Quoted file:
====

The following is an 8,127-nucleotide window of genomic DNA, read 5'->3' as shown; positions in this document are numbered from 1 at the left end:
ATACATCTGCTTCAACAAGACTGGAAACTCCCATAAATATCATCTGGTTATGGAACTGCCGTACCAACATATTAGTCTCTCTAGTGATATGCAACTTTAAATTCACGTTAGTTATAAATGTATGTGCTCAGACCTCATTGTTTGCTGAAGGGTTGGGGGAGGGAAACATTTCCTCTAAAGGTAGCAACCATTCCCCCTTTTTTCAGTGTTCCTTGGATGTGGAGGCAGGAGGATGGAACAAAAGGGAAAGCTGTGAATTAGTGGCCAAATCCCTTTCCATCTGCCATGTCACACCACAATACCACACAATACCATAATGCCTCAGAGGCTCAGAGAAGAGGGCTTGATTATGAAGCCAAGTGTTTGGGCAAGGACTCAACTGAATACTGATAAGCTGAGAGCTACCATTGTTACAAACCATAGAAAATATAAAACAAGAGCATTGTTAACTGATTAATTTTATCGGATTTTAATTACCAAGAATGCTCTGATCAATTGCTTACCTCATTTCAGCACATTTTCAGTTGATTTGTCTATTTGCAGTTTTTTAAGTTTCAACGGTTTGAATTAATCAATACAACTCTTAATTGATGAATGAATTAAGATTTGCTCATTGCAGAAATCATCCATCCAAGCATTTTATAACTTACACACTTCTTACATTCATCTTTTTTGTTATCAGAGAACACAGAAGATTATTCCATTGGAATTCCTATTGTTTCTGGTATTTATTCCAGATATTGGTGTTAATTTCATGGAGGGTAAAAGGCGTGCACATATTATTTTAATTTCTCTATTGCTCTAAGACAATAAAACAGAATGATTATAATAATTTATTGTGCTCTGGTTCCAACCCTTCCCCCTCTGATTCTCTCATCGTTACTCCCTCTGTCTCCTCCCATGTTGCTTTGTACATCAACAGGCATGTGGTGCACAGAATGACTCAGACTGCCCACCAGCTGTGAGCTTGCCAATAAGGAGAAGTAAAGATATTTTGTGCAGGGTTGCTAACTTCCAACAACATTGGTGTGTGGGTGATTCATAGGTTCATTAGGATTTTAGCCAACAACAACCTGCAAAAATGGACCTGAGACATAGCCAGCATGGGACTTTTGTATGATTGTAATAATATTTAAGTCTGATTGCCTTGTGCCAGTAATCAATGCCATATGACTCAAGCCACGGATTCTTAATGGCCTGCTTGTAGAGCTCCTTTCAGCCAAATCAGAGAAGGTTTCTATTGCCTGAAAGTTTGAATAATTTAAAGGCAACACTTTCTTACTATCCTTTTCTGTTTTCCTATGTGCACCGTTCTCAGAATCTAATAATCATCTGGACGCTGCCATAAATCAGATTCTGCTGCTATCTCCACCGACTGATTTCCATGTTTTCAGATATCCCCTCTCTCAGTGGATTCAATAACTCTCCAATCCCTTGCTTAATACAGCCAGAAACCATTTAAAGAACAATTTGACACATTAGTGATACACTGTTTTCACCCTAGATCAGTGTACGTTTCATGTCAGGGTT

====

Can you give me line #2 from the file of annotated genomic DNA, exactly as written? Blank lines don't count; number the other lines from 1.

ATACATCTGCTTCAACAAGACTGGAAACTCCCATAAATATCATCTGGTTATGGAACTGCCGTACCAACATATTAGTCTCTCTAGTGATATGCAACTTTAAATTCACGTTAGTTATAAATGTATGTGCTCAGACCTCATTGTTTGCTGAAGGGTTGGGGGAGGGAAACATTTCCTCTAAAGGTAGCAACCATTCCCCCTTTTTTCAGTGTTCCTTGGATGTGGAGGCAGGAGGATGGAACAAAAGGGAAAGCTGTGAATTAGTGGCCAAATCCCTTTCCATCTGCCATGTCACACCACAATACCACACAATACCATAATGCCTCAGAGGCTCAGAGAAGAGGGCTTGATTATGAAGCCAAGTGTTTGGGCAAGGACTCAACTGAATACTGATAAGCTGAGAGCTACCATTGTTACAAACCATAGAAAATATAAAACAAGAGCATTGTTAACTGATTAATTTTATCGGATTTTAATTACCAAGAATGCTCTGATCAATTGCTTACCTCATTTCAGCACATTTTCAGTTGATTTGTCTATTTGCAGTTTTTTAAGTTTCAACGGTTTGAATTAATCAATACAACTCTTAATTGATGAATGAATTAAGATTTGCTCATTGCAGAAATCATCCATCCAAGCATTTTATAACTTACACACTTCTTACATTCATCTTTTTTGTTATCAGAGAACACAGAAGATTATTCCATTGGAATTCCTATTGTTTCTGGTATTTATTCCAGATATTGGTGTTAATTTCATGGAGGGTAAAAGGCGTGCACATATTATTTTAATTTCTCTATTGCTCTAAGACAATAAAACAGAATGATTATAATAATTTATTGTGCTCTGGTTCCAACCCTTCCCCCTCTGATTCTCTCATCGTTACTCCCTCTGTCTCCTCCCATGTTGCTTTGTACATCAACAGGCATGTGGTGCACAGAATGACTCAGACTGCCCACCAGCTGTGAGCTTGCCAATAAGGAGAAGTAAAGATATTTTGTGCAGGGTTGCTAACTTCCAACAACATTGGTGTGTGGGTGATTCATAGGTTCATTAGGATTTTAGCCAACAACAACCTGCAAAAATGGACCTGAGACATAGCCAGCATGGGACTTTTGTATGATTGTAATAATATTTAAGTCTGATTGCCTTGTGCCAGTAATCAATGCCATATGACTCAAGCCACGGATTCTTAATGGCCTGCTTGTAGAGCTCCTTTCAGCCAAATCAGAGAAGGTTTCTATTGCCTGAAAGTTTGAATAATTTAAAGGCAACACTTTCTTACTATCCTTTTCTGTTTTCCTATGTGCACCGTTCTCAGAATCTAATAATCATCTGGACGCTGCCATAAATCAGATTCTGCTGCTATCTCCACCGACTGATTTCCATGTTTTCAGATATCCCCTCTCTCAGTGGATTCAATAACTCTCCAATCCCTTGCTTAATACAGCCAGAAACCATTTAAAGAACAATTTGACACATTAGTGATACACTGTTTTCACCCTAGATCAGTGTACGTTTCATGTCAGGGTT